Why Social Isolation is The Biggest Threat To Our Health
As we age, we are at an increased risk for various health issues. Some people struggle with weight loss and worry about their heart health; others try their best to quit smoking and continue exercising. Yet, what many of them forget to consider is how a person’s mental well-being is able to affect their physical health.
Image via: Pexels
When it comes to taking care of your health, it’s not just about losing weight and stomping the cigarette; the biggest health risk to middle-aged men is, in fact, loneliness.
The sad truth about social isolation
In our youth, we cherished our friendships and understood the value of being surrounded by good friends. Happy friendships can do a lot for your health that a session at the gym could only dream about; decreased stress-levels, a stronger and more robust mental health, and a positive outlook on life that keeps us going.
Middle-aged men tend to concentrate on climbing the career ladder, focusing on short-term benefits to their looks and health, such as how to fight boldness with stem cell hair regrowth and getting enough exercise in their over-scheduled routines. They get caught up in the hustle of life.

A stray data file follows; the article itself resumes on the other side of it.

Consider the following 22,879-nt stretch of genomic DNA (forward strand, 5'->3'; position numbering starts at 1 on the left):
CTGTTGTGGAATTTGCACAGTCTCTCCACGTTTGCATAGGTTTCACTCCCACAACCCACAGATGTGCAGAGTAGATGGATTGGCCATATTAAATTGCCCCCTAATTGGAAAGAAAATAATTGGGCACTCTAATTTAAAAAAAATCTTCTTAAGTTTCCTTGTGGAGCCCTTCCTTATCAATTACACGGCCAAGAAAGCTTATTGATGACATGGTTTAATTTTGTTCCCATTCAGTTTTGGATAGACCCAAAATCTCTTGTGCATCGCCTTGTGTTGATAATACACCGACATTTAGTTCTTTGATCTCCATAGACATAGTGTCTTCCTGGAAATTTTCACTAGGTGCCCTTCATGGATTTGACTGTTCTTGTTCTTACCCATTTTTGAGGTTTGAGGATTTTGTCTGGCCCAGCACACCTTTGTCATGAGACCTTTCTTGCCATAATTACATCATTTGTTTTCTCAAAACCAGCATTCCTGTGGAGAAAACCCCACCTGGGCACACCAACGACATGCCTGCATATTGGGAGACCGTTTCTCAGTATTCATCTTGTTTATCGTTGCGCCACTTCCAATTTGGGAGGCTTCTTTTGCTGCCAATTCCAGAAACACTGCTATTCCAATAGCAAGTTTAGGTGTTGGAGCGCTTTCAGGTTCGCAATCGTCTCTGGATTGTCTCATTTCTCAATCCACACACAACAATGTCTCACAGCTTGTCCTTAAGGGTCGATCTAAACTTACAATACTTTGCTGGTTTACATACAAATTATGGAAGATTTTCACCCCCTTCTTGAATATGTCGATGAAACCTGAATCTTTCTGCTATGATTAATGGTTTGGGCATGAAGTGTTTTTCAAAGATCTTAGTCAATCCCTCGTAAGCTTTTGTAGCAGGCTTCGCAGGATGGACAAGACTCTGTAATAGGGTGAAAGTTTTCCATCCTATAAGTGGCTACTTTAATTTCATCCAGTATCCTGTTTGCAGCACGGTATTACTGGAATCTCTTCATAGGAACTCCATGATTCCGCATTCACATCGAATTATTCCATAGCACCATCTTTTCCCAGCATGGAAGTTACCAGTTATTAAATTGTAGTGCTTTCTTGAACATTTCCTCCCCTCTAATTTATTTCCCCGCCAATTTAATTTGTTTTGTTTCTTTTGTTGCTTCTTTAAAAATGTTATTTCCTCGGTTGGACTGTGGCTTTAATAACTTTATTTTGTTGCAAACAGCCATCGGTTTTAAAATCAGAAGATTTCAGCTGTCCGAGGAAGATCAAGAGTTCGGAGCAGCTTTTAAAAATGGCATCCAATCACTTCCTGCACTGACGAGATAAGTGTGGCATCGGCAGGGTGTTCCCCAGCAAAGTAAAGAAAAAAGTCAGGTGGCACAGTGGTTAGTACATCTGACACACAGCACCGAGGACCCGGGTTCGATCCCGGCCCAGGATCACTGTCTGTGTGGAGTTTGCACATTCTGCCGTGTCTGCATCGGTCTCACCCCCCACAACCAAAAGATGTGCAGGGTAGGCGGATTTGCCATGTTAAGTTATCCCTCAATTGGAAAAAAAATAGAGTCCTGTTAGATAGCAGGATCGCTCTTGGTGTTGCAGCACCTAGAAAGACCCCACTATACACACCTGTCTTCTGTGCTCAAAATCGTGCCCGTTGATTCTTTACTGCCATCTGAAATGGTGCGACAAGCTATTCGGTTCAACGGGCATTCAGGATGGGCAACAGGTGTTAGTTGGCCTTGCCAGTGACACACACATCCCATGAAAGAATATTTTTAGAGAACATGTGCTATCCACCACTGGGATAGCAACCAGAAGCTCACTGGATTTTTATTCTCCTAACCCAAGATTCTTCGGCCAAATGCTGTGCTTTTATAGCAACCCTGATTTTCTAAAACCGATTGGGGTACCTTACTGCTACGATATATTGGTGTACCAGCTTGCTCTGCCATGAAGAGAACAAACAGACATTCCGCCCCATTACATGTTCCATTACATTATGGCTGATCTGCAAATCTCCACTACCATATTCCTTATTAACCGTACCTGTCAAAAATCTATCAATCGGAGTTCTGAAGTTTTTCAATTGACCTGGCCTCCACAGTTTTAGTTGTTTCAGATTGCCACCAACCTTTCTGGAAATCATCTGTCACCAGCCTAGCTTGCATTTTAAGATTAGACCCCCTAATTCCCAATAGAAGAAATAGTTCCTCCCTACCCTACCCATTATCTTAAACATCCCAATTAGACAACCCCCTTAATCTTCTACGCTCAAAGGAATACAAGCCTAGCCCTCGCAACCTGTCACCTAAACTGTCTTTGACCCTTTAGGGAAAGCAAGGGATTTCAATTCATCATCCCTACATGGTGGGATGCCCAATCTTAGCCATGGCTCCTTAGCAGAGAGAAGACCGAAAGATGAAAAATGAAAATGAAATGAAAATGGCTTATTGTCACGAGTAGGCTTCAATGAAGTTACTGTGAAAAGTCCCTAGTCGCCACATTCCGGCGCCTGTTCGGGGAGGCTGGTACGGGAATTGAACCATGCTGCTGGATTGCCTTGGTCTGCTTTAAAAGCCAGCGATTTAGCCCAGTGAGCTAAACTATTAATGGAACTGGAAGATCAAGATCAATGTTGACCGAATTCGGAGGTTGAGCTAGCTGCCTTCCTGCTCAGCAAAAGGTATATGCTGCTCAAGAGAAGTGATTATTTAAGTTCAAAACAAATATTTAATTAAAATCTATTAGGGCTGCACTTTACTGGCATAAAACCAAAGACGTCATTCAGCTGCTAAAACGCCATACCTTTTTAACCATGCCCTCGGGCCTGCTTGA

The demanding career, a family to look after, and a mortgage to pay - who has time for friends these days, right? It’s not right at all and as the loving family member of a middle-aged man or if you fall into this category yourself, the dangers of social isolation are very real.
Risk factors at the same size as obesity
A study performed in 2015 by researchers at Brigham Young University could point to the actual health risks of loneliness. It proved that not only is it very common for white middle-aged men to be lonely, but the long-term risks of it are as bad as those as heavy drinking and obesity.
Regular feelings of loneliness can increase the risk of mortality by as much as twenty-six percent, according to a meta analysis of studies, and experts are calling it an epidemic.
The real dangers may not just lie in the fact that those in middle-age neglect their friendships as much as the problem with stigma. We are fundamentally social creatures, and any suggestions of being lonely leads some to brand themselves as a loser.
This thinking prevents us from doing something about the isolation and the dissolution of the small groups that make up a community; when everyone is lonely on their own, and nobody admits to it, the community crumbles.
That’s why it’s important to talk about it and start a discussion, encourage the men in your life to meet up - and meet up with your friends for a beer more than every third year.
Use social media to your advantage and find people with similar interests as you, invest in your friendships and understand that a rich social life goes beyond your family and those you meet at work. It’s for your health, after all.